I was a Spook in the Army and as such was given a  short course on locks including safes.

As a general rule a lock is designed to keep the honest people out.  Any lock or safe can be defeated, The only difference between the good safes(locks) and the bad  is the amount of time that they can withstand forcible entry.

 

I too am looking for some sort of container that would give me some defense against the common thief.  A professional that believes you have something worth his effort will be able to get them given enough time.

 

Maybe your best choice is a cheap cabinet to keep the dust off with a picture album showing the boat wreck and sinking with all of your guns on board.

  • Haha 3
Link to post
Share on other sites

I know too many people who have had trouble with electronic locks and had to have them replaced. I have a S & G mechanical lock!

 

Also get a safe bigger than you think you need. They are like magnets and keep attracting more iron! LOL

  • Like 6
  • Thanks 1
Link to post
Share on other sites

Do a search on “bypassing electronic safe locks”. There are a few sites out there showing various methods of opening safes. A few of them are made by self-centered buttholes who like to impress others not even thinking about what harm they are doing. Here’s an example... I found this after buying this exact home safe.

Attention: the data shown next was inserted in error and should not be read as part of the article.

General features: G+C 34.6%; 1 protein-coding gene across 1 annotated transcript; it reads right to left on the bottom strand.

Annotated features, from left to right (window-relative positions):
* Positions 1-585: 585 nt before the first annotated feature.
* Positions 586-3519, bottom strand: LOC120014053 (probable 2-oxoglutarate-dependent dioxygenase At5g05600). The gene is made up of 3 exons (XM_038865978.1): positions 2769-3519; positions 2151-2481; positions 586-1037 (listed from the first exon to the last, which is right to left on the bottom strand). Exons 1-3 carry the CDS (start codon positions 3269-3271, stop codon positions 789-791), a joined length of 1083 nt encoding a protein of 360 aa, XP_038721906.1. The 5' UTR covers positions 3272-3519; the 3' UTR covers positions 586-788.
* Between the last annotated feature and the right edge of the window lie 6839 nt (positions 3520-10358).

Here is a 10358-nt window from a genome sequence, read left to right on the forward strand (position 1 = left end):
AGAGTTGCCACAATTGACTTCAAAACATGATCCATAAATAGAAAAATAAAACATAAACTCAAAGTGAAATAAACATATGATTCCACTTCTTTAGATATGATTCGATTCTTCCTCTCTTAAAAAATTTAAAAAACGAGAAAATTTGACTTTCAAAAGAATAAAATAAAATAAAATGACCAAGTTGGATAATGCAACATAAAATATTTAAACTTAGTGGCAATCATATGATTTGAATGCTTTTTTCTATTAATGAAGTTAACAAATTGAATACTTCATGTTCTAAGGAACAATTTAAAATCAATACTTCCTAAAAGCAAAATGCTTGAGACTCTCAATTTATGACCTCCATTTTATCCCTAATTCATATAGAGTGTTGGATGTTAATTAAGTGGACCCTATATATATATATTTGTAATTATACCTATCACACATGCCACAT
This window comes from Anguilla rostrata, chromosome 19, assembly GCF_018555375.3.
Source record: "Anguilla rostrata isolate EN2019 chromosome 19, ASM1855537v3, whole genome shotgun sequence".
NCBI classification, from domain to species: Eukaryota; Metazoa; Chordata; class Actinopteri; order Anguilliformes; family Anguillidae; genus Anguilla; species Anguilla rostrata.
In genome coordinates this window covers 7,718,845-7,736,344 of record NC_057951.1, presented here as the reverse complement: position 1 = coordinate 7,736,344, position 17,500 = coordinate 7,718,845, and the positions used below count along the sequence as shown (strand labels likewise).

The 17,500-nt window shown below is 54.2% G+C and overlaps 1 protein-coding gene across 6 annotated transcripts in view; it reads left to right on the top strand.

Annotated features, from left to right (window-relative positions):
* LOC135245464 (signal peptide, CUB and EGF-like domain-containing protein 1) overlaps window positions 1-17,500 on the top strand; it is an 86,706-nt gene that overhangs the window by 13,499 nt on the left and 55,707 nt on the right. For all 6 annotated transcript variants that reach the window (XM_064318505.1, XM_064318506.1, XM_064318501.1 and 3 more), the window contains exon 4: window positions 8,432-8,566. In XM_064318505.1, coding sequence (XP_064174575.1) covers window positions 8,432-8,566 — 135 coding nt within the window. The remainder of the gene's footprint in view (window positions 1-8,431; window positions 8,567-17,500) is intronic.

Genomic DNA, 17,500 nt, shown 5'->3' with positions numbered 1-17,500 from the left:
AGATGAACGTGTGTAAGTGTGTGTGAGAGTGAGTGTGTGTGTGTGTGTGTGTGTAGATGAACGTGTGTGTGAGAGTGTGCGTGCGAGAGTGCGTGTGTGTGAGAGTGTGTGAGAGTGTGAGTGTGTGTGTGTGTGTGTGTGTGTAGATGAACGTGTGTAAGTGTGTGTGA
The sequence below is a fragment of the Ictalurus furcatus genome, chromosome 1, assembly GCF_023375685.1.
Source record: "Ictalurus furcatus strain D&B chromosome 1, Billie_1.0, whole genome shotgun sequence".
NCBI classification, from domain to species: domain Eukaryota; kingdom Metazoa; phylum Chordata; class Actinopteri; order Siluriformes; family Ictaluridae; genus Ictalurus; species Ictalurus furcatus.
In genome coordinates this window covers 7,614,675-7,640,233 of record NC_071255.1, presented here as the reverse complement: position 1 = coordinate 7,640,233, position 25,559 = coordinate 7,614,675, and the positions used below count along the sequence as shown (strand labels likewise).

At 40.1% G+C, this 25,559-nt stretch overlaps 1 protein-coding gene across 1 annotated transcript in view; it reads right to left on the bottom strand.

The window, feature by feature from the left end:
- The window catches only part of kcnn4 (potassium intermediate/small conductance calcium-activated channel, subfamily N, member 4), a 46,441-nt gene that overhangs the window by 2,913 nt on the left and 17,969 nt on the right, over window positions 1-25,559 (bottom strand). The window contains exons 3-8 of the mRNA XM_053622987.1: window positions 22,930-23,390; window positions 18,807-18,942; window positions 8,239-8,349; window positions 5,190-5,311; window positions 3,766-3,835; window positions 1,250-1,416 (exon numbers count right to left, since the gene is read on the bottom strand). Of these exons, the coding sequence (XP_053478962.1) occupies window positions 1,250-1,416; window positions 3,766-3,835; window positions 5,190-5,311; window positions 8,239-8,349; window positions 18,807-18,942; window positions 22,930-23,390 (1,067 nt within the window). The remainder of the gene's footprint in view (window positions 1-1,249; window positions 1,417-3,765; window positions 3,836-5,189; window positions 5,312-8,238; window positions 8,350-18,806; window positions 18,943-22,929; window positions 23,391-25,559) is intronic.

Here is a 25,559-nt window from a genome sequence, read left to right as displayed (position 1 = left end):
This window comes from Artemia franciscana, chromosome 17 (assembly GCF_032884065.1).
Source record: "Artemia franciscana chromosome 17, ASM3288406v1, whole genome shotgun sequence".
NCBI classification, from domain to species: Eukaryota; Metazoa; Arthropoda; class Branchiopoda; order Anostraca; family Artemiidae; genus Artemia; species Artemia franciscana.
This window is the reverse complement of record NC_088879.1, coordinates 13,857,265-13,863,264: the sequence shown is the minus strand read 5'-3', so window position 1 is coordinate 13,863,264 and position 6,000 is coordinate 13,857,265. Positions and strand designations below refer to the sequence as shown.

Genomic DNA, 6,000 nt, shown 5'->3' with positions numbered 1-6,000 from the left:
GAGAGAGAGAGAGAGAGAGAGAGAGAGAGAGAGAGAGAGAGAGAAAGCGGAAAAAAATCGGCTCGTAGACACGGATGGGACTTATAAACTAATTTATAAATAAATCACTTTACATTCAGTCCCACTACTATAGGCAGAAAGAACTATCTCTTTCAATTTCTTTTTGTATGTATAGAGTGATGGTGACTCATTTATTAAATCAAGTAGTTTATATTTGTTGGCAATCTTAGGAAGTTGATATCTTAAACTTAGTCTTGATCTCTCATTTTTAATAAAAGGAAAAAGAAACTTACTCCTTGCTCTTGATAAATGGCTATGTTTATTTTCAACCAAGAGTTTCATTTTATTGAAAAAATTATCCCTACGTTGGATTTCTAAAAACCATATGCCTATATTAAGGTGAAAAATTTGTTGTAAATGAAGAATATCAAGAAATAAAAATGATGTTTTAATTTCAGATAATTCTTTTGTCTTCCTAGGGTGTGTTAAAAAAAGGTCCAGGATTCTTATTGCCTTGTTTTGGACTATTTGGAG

I have a gun safe that I bought at Bass Pro back in 2005. It has a Sargent & Greenleaf mechanical dial locking mechanism. It looks like a Liberty safe but it has a tag on it saying it was made by Granite Security Products. It’s fire rated at 1200 degrees for 30 minutes. There are better ratings out there. 
 

My safe was on sale in 2005 for $425 vs $725+ for similar safes at Bass Pro. THAT is the main reason I selected this one. It was a fire rated safe with a good mechanical lock. 
A lot of safe purveyors will tell you not to buy safes with exterior hinges, like mine and Liberty safes, because “thieves can cut the hinges off and access the safe”. That may be true, if they pack torches along with them. There are other ways to cut into a safe that are readily available in many home garages. A circular saw with a metal cutting blade is easiest. I am not giving thieves clues by saying this. The videos are on YouTube!

 

36F01A12-E467-4722-AC53-4D0385C8FA0A.thumb.jpeg.762e786f005295e00b5de5d10a807873.jpeg